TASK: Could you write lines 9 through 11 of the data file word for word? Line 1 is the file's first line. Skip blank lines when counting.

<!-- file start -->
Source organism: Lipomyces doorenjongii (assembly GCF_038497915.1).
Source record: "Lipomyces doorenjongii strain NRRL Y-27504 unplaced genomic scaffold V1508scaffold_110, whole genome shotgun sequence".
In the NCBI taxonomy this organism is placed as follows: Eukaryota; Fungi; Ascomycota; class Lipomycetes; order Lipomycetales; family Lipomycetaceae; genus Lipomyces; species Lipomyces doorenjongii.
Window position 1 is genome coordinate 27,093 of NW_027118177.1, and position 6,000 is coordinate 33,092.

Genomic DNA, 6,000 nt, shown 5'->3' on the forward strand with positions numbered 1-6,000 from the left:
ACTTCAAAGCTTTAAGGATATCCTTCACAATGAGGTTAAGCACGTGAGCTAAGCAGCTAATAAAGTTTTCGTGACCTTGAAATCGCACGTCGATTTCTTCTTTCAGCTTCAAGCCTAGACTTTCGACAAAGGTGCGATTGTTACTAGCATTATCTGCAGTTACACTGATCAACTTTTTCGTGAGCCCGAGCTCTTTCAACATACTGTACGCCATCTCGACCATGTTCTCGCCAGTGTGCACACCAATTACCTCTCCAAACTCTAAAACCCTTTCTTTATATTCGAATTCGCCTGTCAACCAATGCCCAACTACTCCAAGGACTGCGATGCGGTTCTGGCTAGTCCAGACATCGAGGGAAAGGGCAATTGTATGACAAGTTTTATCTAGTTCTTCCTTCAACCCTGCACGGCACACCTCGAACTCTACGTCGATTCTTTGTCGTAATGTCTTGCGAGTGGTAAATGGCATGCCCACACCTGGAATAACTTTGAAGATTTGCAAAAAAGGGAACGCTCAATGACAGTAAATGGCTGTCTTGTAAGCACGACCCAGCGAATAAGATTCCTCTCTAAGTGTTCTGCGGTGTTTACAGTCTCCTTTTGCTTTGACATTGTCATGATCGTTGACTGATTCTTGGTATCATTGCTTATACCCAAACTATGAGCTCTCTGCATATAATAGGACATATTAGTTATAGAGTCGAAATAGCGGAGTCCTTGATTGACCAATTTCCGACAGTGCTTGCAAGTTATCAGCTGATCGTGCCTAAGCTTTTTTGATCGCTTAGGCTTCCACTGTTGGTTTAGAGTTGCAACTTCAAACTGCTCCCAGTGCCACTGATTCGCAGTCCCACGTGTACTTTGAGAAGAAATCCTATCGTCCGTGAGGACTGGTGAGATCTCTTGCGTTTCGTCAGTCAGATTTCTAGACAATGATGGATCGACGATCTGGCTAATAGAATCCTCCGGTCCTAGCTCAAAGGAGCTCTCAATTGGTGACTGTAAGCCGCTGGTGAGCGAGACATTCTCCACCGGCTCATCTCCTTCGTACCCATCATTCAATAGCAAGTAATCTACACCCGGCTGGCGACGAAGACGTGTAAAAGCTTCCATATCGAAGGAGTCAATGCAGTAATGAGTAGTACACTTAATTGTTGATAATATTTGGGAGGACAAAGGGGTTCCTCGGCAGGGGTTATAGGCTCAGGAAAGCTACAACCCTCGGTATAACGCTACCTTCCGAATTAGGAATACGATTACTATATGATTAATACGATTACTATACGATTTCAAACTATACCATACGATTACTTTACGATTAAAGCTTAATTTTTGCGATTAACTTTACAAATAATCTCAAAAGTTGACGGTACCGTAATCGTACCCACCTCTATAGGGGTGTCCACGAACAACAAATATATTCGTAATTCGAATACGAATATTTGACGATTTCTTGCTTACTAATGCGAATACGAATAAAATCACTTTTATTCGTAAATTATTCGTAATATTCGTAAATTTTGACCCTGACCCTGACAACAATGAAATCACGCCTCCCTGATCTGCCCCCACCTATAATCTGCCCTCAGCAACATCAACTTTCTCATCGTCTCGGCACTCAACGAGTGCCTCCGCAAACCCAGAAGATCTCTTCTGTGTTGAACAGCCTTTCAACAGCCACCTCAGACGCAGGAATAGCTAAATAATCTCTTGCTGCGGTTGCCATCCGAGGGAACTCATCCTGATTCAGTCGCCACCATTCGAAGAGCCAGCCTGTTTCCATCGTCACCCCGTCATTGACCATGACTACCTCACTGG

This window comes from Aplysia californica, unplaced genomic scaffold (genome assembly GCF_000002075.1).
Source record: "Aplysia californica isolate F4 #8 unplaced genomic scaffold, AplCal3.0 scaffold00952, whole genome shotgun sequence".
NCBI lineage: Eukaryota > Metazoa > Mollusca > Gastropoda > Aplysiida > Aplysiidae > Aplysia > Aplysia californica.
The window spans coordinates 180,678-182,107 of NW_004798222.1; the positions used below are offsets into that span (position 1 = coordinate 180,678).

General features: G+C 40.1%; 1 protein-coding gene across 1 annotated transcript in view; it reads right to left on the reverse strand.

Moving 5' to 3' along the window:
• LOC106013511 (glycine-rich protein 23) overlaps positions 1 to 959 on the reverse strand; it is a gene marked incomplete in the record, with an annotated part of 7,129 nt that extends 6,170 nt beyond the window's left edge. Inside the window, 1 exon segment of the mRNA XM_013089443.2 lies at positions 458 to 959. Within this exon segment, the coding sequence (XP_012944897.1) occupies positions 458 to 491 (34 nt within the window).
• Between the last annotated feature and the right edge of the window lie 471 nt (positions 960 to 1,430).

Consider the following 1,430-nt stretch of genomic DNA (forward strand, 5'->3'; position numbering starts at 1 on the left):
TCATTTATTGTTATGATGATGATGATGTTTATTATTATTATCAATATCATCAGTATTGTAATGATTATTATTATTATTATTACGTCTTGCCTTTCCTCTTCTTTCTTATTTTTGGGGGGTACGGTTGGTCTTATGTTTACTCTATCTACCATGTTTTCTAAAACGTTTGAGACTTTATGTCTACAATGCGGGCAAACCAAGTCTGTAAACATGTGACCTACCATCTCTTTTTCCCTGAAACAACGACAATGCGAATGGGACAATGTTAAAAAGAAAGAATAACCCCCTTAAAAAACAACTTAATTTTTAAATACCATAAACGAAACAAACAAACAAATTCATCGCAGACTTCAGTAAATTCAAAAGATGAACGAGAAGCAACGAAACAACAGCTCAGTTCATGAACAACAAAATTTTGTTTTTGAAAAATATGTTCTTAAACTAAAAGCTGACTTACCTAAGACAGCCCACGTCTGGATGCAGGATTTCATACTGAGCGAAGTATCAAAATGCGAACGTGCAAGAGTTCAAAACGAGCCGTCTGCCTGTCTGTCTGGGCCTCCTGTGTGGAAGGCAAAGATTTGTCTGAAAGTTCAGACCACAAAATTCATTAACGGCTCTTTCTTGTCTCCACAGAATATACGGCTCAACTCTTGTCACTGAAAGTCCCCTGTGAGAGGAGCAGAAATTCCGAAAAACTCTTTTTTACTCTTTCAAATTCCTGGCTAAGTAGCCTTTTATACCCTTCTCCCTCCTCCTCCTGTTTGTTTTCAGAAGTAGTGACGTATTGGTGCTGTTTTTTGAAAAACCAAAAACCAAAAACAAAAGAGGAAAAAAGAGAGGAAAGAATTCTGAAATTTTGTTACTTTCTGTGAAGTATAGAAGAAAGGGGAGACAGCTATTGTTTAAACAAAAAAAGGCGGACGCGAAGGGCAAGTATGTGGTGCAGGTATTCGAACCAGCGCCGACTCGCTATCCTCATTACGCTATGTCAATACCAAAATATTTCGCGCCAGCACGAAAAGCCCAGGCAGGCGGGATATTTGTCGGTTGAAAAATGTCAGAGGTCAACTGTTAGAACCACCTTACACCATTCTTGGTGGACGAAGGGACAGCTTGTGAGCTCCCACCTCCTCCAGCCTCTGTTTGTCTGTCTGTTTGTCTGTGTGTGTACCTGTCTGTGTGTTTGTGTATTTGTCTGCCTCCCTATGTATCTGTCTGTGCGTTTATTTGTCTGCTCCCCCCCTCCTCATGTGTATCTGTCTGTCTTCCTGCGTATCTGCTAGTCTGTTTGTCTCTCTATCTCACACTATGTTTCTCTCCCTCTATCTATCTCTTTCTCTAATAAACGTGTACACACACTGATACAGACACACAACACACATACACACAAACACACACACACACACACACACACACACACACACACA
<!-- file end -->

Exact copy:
NCBI lineage: Eukaryota > Metazoa > Mollusca > Gastropoda > Aplysiida > Aplysiidae > Aplysia > Aplysia californica.
The window spans coordinates 180,678-182,107 of NW_004798222.1; the positions used below are offsets into that span (position 1 = coordinate 180,678).

General features: G+C 40.1%; 1 protein-coding gene across 1 annotated transcript in view; it reads right to left on the reverse strand.